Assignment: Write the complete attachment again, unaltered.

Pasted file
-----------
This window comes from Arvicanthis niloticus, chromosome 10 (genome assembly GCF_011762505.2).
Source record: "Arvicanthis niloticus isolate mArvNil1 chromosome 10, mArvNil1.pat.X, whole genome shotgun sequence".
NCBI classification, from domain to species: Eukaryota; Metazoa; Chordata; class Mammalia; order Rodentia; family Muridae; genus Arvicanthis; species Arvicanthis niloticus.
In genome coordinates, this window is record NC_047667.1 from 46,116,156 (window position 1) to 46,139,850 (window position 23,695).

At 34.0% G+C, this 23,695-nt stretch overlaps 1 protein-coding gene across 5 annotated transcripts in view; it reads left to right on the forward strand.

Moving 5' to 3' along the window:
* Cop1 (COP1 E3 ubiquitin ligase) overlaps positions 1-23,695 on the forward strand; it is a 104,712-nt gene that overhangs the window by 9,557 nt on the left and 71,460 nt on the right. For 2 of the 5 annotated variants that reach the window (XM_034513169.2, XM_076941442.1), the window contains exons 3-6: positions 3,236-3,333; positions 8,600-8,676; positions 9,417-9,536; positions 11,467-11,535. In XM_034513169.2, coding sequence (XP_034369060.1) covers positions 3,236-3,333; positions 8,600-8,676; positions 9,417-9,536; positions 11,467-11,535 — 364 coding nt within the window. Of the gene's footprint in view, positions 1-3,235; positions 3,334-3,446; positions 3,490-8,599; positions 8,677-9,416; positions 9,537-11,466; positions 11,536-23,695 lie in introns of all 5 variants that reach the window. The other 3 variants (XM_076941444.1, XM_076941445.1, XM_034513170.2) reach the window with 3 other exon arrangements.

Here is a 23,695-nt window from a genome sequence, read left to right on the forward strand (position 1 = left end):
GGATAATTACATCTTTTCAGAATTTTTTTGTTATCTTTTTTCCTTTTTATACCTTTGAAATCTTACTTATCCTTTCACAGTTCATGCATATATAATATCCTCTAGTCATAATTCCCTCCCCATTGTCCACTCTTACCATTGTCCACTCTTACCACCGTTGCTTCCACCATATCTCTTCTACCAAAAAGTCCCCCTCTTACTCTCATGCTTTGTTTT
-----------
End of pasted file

This window comes from Arvicanthis niloticus, chromosome 10 (genome assembly GCF_011762505.2).
Source record: "Arvicanthis niloticus isolate mArvNil1 chromosome 10, mArvNil1.pat.X, whole genome shotgun sequence".
NCBI classification, from domain to species: Eukaryota; Metazoa; Chordata; class Mammalia; order Rodentia; family Muridae; genus Arvicanthis; species Arvicanthis niloticus.
In genome coordinates, this window is record NC_047667.1 from 46,116,156 (window position 1) to 46,139,850 (window position 23,695).

At 34.0% G+C, this 23,695-nt stretch overlaps 1 protein-coding gene across 5 annotated transcripts in view; it reads left to right on the forward strand.

Moving 5' to 3' along the window:
* Cop1 (COP1 E3 ubiquitin ligase) overlaps positions 1-23,695 on the forward strand; it is a 104,712-nt gene that overhangs the window by 9,557 nt on the left and 71,460 nt on the right. For 2 of the 5 annotated variants that reach the window (XM_034513169.2, XM_076941442.1), the window contains exons 3-6: positions 3,236-3,333; positions 8,600-8,676; positions 9,417-9,536; positions 11,467-11,535. In XM_034513169.2, coding sequence (XP_034369060.1) covers positions 3,236-3,333; positions 8,600-8,676; positions 9,417-9,536; positions 11,467-11,535 — 364 coding nt within the window. Of the gene's footprint in view, positions 1-3,235; positions 3,334-3,446; positions 3,490-8,599; positions 8,677-9,416; positions 9,537-11,466; positions 11,536-23,695 lie in introns of all 5 variants that reach the window. The other 3 variants (XM_076941444.1, XM_076941445.1, XM_034513170.2) reach the window with 3 other exon arrangements.

Here is a 23,695-nt window from a genome sequence, read left to right on the forward strand (position 1 = left end):
GGATAATTACATCTTTTCAGAATTTTTTTGTTATCTTTTTTCCTTTTTATACCTTTGAAATCTTACTTATCCTTTCACAGTTCATGCATATATAATATCCTCTAGTCATAATTCCCTCCCCATTGTCCACTCTTACCATTGTCCACTCTTACCACCGTTGCTTCCACCATATCTCTTCTACCAAAAAGTCCCCCTCTTACTCTCATGCTTTGTTTT